A mad weekend of street photography, caves, and talking to an audience

Last weekend was hectic. Super hectic. Most of it was planned at the last minute, too. Saturday was night time street photography in Manchester, Sunday was a trip to the Lake District.

The scheduled part of this was Monday evening. For several months, I’ve known I was to give a practical demonstration on flash portraits to Lancaster Photographic Society. The plan was for two of us to do it. But the other guy stepped out at the last minute, so I had to do the whole thing solo.


Saturday’s trip was going to happen at some point that weekend. Myrto was back in town visiting for her mum’s birthday, so we wanted to hang out while she was here.

We knew we wanted to do something, but we weren’t sure exactly what. After a bit of a chat, we thought about street photography in Manchester. But we decided to make it difficult for ourselves. We wanted to capture the bright lights of Chinatown. This means shooting at night.

While we were still discussing whether or not to actually do it, she already booked her train ticket. So, that was that settled.

Normally, I shoot my street photography on film. Rarely digital, and never at night. But, for night, I need high ISO.

I’d discovered a Kodak TMAX picture style for my Nikons a few weeks ago. I liked the look. So, figured we’d give it a try. Surprisingly, even at ISO6400 on a Nikon D7000, it worked amazingly well.

The reason I use a black & white profile for street photography, and specifically this one, is because I don’t want to deal with post processing. For serious shoots, sure. But for street, I’d rather not. It just adds too much time to the workflow.

But, I shoot raw+jpg. That way, if there is a particular image I think I can get more from, I have that backup.


I stayed shooting raw+jpg with the same TMAX black and white profile the following day during a trip to the Lake District with Clinton Lofthouse, and Ellie.

The weather on Sunday wasn’t quite as good as it was the day before, but that wasn’t going to stop us. We soldiered on.

The morning started off with us heading to Coniston Water. Clinton was took the lead, shooting first. I hadn’t actually planned to shoot anything all day, preferring to just assist.

When the rain kicked in properly, though, we had to seek cover. So, we headed up to Hodge Close to seek refuge in an abandoned quarry foreman’s hut.

We made coffee, cooked bacon, and it was good. Then, we went off to check out a small cave.

The last location ended up being a surprise shoot. We went for reconnaissance. I wanted to see how it was growing up, and I wanted them to see it, too for a future shoot. I didn’t expect the sky to start clearing as we arrived. But it did.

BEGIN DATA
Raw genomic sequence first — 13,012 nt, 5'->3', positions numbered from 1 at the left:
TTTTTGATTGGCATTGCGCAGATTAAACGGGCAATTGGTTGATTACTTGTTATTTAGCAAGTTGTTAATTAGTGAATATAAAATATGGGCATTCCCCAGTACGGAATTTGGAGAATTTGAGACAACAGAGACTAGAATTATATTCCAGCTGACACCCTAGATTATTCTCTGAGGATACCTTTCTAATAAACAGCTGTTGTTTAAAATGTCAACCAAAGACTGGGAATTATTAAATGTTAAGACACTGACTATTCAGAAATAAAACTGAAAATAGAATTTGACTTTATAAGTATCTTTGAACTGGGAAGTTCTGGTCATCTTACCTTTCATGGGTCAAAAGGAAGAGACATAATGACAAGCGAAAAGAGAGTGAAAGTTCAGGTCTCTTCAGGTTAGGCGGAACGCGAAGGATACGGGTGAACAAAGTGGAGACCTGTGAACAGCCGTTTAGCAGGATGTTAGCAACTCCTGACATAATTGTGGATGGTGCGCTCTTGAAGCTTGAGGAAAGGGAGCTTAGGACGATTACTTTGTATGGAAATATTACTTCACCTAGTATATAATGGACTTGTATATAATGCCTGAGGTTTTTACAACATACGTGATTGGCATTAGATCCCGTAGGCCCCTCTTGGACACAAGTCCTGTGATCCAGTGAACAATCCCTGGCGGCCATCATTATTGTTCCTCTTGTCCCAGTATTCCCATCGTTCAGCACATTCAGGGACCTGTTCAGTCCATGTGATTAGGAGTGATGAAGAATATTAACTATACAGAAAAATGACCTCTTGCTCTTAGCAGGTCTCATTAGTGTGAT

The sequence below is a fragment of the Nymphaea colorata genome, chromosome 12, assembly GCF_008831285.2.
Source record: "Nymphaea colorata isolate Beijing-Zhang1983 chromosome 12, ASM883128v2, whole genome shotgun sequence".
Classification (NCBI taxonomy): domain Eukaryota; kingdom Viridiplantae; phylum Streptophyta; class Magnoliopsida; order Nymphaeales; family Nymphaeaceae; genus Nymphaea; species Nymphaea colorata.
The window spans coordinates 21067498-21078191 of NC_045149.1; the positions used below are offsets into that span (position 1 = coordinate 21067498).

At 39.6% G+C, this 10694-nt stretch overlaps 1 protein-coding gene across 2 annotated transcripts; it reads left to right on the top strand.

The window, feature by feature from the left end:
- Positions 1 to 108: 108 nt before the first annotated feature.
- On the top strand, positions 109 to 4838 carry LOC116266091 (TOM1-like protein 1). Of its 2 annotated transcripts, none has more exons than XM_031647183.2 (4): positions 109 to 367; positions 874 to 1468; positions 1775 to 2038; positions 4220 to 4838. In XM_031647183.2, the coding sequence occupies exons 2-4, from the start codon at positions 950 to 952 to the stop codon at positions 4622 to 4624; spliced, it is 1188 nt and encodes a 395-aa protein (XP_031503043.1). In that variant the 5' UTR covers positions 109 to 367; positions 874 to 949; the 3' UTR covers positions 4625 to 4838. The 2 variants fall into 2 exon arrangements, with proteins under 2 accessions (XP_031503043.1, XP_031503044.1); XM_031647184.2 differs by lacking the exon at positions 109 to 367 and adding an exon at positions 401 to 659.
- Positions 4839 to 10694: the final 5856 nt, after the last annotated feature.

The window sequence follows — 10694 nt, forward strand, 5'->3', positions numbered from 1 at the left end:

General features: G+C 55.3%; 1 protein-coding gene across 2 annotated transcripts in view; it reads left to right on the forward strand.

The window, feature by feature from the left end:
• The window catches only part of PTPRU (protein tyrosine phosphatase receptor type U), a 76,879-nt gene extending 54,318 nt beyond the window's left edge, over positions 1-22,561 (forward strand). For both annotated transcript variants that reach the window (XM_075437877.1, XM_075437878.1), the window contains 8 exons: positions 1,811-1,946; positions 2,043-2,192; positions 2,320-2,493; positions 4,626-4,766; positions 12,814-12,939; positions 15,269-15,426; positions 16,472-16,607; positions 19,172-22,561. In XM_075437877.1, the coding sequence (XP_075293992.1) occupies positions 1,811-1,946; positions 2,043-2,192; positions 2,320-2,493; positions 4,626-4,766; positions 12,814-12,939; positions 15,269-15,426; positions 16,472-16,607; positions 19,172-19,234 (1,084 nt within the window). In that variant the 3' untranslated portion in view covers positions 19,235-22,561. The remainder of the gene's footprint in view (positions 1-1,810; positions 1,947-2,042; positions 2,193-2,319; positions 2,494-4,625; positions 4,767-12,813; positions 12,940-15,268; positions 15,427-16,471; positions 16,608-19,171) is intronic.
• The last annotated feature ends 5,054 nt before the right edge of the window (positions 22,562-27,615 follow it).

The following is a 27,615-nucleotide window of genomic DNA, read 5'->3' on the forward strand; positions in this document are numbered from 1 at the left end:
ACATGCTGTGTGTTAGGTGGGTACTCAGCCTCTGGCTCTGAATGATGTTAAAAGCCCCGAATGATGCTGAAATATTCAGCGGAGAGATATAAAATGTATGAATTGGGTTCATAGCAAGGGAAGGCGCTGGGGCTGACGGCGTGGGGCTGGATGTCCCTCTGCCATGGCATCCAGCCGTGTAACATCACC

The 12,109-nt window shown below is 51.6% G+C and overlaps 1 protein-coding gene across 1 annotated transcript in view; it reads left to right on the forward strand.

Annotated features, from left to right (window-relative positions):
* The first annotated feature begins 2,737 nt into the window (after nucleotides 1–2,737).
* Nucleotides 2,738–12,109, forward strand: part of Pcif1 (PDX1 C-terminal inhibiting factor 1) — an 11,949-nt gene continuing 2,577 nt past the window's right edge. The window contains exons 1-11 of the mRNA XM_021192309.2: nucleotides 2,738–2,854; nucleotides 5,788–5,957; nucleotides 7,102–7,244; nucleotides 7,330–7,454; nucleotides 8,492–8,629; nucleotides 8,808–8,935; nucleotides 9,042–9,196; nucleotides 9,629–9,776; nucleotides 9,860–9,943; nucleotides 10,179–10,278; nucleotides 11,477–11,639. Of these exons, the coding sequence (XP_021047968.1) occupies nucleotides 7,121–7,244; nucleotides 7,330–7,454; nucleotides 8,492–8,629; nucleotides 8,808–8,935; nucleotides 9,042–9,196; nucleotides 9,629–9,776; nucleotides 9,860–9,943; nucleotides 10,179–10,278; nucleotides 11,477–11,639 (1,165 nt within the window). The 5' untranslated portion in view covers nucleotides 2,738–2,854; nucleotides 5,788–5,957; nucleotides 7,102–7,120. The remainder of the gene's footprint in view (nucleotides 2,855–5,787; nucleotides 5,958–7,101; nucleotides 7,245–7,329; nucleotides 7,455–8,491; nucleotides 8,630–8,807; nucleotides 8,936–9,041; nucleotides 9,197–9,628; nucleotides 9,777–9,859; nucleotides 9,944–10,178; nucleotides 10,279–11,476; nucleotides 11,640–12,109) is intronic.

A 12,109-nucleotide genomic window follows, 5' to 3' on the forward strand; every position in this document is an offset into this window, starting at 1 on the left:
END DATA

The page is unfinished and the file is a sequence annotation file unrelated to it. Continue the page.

It was exhausting, though. At the end of the day, all three of us were practically falling asleep in the car. So, we stopped for Clinton to get food. At least that way the driver would stay awake.


The next morning was back to work. The evening, though, had been organised several months in advance.

Two of us were to give a talk and practical demonstration on how to shoot portraits with flash for Lancaster Photographic Society. A club I’ve presented to several times in the past.

Each of us was to have our own set, mine powered by speedlights, and the other by studio strobes and we would find our own models. This way, we’d both be working with somebody we know, and are familiar with shooting.

It’s a lot easier to teach with a model you already know. That way you’re not going through that whole awkward “getting to know your subject” phase in front of an audience of 50 or more people.

Half an hour before we were due to start, I was informed that the other person had pulled out. This meant I would have to talk to the group solo, and provide practical demonstration for everybody by myself.

We’d agreed beforehand that the other person (who wasn’t coming) was going to be doing most of the speaking. As such, I hadn’t prepared anything to say to the group as a whole. Winging it became the order of the day.

It’s always fun, and always scary, talking to a room full of people. I’d never spoken to this many people at once before, either. Ultimately, I was too exhausted to really realise just how many people were there.

I don’t think it went too badly, though, and as is usual with Lancaster Photographic Society, it ended up in the pub. So, all in all it was a good night.

This weekend’s been rather dull by comparison. I did nip out to buy a new hard drive, yesterday. So, that’s something.

Massive thanks to Myrto, Clinton, Ellie and Tasha! 🙂

Until next time…